Noteworthy among Blades’ more than twenty titles is the enduring and charming picture book, A Salmon for Simon (1978), with text by Betty Waterton. It was the first published-in-B.C. children’s book to win a Governor General’s Children’s Literature Award for illustration. It also received the Amelia Frances Howard-Gibbon Illustrator’s Award.

By the Sea: An Alphabet Book (1985) won the first Elizabeth Meazik-Cleaver Award for Illustration. Other significant titles for which she provided illustrations include Ainslie Manson’s A Dog Came, Too, Michael Macklem’s Jacques the Woodcutter, three titles by Sue Ann Alderson and children’s books by Margaret Laurence, Margaret Atwood and Cariboo pioneer Jean Speare. Ann Blades’ illustrations were also featured in an exhibit of Canadian children’s book illustrations in 1990 at the Bologna Children’s Book Fair in Italy.

Blades, Ann store and to the right the house where the people lived who ran the garage and store

The garage and store at Mile 18.

Born on November 16, 1947 in Vancouver, Ann Blades received her teaching certificate from the University of British Columbia (1970) and she graduated as a nurse from the British Columbia Institute of Technology (1974). She has lived in Crescent Beach, a childhood haunt that she wrote about in her book, The Cottage at Crescent Beach. Starting in 2000, she spent two years re-certifying as a teacher. Thereafter she has enjoyed teaching inner-city kindergarten full-time in Surrey.

The Mile 18 school amalgamated with Buick Creek School to become Beatton River School. Blades has not been back but she has had some contact with former Mile 18 students. The character Mary in her first book was inspired by a girl named Mary in the class.


Author and illustrator:

Mary of Mile 18 (Tundra, 1971)
A Boy of Taché (Tundra, 1973)
The Cottage at Crescent Beach (Magook, 1977)
By the Sea: An Alphabet Book (Kids Can Press, 1977)
The Seasons Boardbooks (D&M, 1989)
Back to the Cabin (Orca, 1996)
Wolf and the Seven Little Kids (Groundwood, 1999)
Too Small (Groundwood, 2000)


Jacques the Woodcutter, by Michael Macklem (Oberon, 1977)
A Salmon for Simon, by Betty Waterton (D&M, 1978)
Anna’s Pet, by Joyce Barkhouse and Margaret Atwood (Lorimer, 1979)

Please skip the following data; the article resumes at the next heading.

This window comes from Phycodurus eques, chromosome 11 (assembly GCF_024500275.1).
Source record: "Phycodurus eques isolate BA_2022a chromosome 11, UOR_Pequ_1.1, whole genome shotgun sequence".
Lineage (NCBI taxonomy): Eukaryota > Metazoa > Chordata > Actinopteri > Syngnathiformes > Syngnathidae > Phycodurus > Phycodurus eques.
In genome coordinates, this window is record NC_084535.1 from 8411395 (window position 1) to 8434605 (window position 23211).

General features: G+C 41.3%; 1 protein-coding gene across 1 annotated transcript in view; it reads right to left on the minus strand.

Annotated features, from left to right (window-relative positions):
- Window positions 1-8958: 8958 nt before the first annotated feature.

Six Darn Cows, by Margaret Laurence (Lorimer, 1980)
Pettranella, by Betty Waterton (D&M, 1980)
A Candle for Christmas, by Jean Speare (D&M, 1986)
Ida and the Wool Smugglers, by Sue Ann Alderson (D&M, 1987)
The Singing Basket, by Kit Pearson (Groundwood, 1990)
A Dog Came, Too by Ainslie Manson (Groundwood, 1992)
A Ride for Martha by Sue Ann Alderson (Groundwood, 1993)
Mother Goose–A Canadian Sampler, a contributing illustrator (Groundwood, 1994)
Pond Seasons, by Sue Ann Alderson (Groundwood, 1997)


CACL Book of the Year for Mary of Mile 18.
Canadian Children’s Literature Award (now called Governor General’s Award for Illustration) for A Salmon for Simon
Amelia Frances Howard-Gibbon Illustration Award for A Salmon for Simon.
Elizabeth Mrazik-Cleaver Canadian Picture Book Award for By the Sea: An Alphabet Book.



2 Responses to “#8 Ann Blades”

  1. Alice Caviglia says:

    Hello Ann, nice to read about you….see you happy with your grandchild.
    Do you remember our time together, Mount St Joseph’s hospital?
    Send my love to you, Alice

  2. Susan Yates says:

    Thank you so much for this very satisfying bio of Ann Blades. I have printed a copy for my copies of Mary of Mile 18 and Boy of Tache, because I like to give my listening audience information about the authors of the books I read (mostly to children), and it is wonderful to give them some details that are not just essential, but interesting. The photos are lovely, too!